Anatomy of an Autistic (V/V)

Anatomy Of An Autistic

So it looks as if I have two options. Pass and learn, perfect, the art of being a person I’m not. Or don’t, and let everyone else define me as some entwined version of monster and victim, pity and revulsion and terror.

But there’s actually a third option.

I can humanize myself. I can define myself. I can speak for myself, as myself.

I can find out who that self is.

I can learn what it is to be an autistic adult.

To be honest? I don’t have the faintest idea how to do that, and I don’t think you do either. It’s not as simple as flapping in public or typing on my laptop when speech is too much. All I know how to do is pass, and to interrupt that passing with moments of confusion, furious honesty, rawness and vulnerability. The emphasis in education and intervention is to make the child look nonautistic, not to prepare them for a future as an autistic adult. And there a million more posts in here, and I will go back to writing them eventually, but the point is that a whole generation of us have graduated, we can pass now, and we don’t know who we are or what to do.

The anatomy of an autistic is a lot of sketched out, smudged charcoal lines and open uncontained spaces. It’s a free space to develop. It’s something that will fill in as disability is humanized, normalized, as autism is accepted, as I am allowed to be who and what I am and to drop the poor facade that got me so far without risking losing it all.

The anatomy of an autistic is perhaps a scary thing. So few people have filled it in before, and even those fleshed-out illustrations have been crossed out by the dehumanizing, pitying, horrifying interpretations superimposed by others. But there’s a whole generation of us coming.

And I? I at least am going to work it out.

Hi, my name is Julia, and I’m autistic. It’s probably the best thing about me. Check your assumptions at the door.

We write to fill a silence here.

Julia Bascom blogs at Just Stimming.

Anatomy Of An Autistic appears here, in five parts, by permission.

[image via Flickr/Creative Commons]

on 12/30/11 in Autism, featured | 4 Comments | Read More

Comments (4)


  1. Chantelle says:

    Reading your posts offers such a rare insight.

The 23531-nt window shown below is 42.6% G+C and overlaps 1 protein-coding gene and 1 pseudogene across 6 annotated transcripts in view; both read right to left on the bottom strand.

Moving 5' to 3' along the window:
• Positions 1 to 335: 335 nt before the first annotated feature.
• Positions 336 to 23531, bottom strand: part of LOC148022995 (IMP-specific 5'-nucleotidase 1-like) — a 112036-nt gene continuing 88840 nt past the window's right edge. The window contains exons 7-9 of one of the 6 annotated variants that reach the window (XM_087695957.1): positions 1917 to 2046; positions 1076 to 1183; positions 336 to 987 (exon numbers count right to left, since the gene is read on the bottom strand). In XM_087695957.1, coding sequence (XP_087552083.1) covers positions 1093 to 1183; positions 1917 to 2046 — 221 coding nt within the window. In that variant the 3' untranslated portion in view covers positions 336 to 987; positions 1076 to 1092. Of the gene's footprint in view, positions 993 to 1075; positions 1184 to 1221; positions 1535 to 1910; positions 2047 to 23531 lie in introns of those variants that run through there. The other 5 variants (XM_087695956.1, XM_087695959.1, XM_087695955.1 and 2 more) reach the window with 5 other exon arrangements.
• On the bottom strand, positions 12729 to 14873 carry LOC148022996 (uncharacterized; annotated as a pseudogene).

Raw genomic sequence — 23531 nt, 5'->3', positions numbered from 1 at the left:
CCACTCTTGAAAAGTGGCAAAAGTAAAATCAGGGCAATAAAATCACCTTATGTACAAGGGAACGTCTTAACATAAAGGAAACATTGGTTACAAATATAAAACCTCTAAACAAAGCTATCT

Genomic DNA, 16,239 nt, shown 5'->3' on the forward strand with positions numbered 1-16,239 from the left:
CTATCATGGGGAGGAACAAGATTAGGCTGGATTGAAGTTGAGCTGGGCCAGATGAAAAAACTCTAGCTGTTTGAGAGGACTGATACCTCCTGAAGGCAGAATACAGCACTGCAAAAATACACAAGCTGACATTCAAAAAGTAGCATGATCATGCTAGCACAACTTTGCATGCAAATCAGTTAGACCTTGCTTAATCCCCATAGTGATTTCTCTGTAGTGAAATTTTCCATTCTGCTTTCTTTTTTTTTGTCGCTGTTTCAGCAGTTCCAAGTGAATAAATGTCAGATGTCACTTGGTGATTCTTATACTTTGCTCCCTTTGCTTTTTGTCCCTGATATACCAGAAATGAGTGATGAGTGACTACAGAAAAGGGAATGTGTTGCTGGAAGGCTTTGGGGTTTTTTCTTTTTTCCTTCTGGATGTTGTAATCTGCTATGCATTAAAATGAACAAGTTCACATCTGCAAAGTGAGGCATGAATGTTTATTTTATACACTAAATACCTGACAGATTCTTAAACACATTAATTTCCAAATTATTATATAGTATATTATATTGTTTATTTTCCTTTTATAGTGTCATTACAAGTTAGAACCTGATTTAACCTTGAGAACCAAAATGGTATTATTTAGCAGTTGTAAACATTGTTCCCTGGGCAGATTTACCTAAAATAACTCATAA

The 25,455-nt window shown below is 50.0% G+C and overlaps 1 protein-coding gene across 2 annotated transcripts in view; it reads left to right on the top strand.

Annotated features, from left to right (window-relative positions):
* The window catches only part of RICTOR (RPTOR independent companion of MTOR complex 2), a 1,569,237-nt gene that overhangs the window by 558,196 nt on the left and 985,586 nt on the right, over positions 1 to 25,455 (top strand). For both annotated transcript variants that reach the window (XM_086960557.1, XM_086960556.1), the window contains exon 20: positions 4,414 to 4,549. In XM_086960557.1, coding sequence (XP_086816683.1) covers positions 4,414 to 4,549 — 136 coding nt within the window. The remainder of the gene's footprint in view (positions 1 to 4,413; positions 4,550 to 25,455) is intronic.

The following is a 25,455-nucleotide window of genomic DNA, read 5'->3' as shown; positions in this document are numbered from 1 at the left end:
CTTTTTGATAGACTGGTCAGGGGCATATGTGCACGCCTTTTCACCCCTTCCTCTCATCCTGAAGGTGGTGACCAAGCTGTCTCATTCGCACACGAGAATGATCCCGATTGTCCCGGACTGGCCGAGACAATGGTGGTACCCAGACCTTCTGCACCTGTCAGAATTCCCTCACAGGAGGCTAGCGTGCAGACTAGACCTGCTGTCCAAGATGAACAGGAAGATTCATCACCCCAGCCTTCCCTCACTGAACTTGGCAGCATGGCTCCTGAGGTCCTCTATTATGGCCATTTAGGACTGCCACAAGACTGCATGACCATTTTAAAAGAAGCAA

As the mother of a beautiful 3 year old girl with Autism, it concerns me to hear “a whole generation of us have graduated, we can pass now, and we don’t know who we are or what to do.”

    We are just about ready to embark on a 2 year IBI (Intensive ABA) program for 25-30 hours a week in the coming months. Without debating ABA here, as it is our best treatment option in this area, I just wonder where my focus should be when determining goals for my daughter, particularly where behavioral habits, stimming, etc is concerned. The term “Socially Acceptable” is certainly thrown around a lot with some therapists.

    I can see how some of these autistic traits get in the way of her learning at this point, with her fierce interests, and so on. However, I never want to discourage my daughter from being anyone other than who she really is. It is a tough place to be as a parent, trying to figure it all out, completely unguided and uneducated, before doing something to damage my daughter’s sense of self and worth.

  2. invisible says:

    I don’t look at it as “passing”. I see it as learning to speak the native tongue of the place I live. I live in a world of neurotypicals, and they all speak that language. They have no motivation to learn my language. I need to communicate, so I learn how to say things in neurotypical. I learn that picking at myself means “crazy person” in neurotypical. I don’t care if they know I’m different, I just want to be able to carry on a dialogue where we both know what the other means. At work, I tend to get caught up in details, and I have to fight to keep on the priority tasks, when the ones I like are going undone. This isn’t passing, it’s just doing what I’m paid to do. With friends, I try to teach them a little of my language, and always keep in mind that I peak neurotypical with a very strong “foreign” accent. Sometimes I really have to work at being understood, but it’s worth it.

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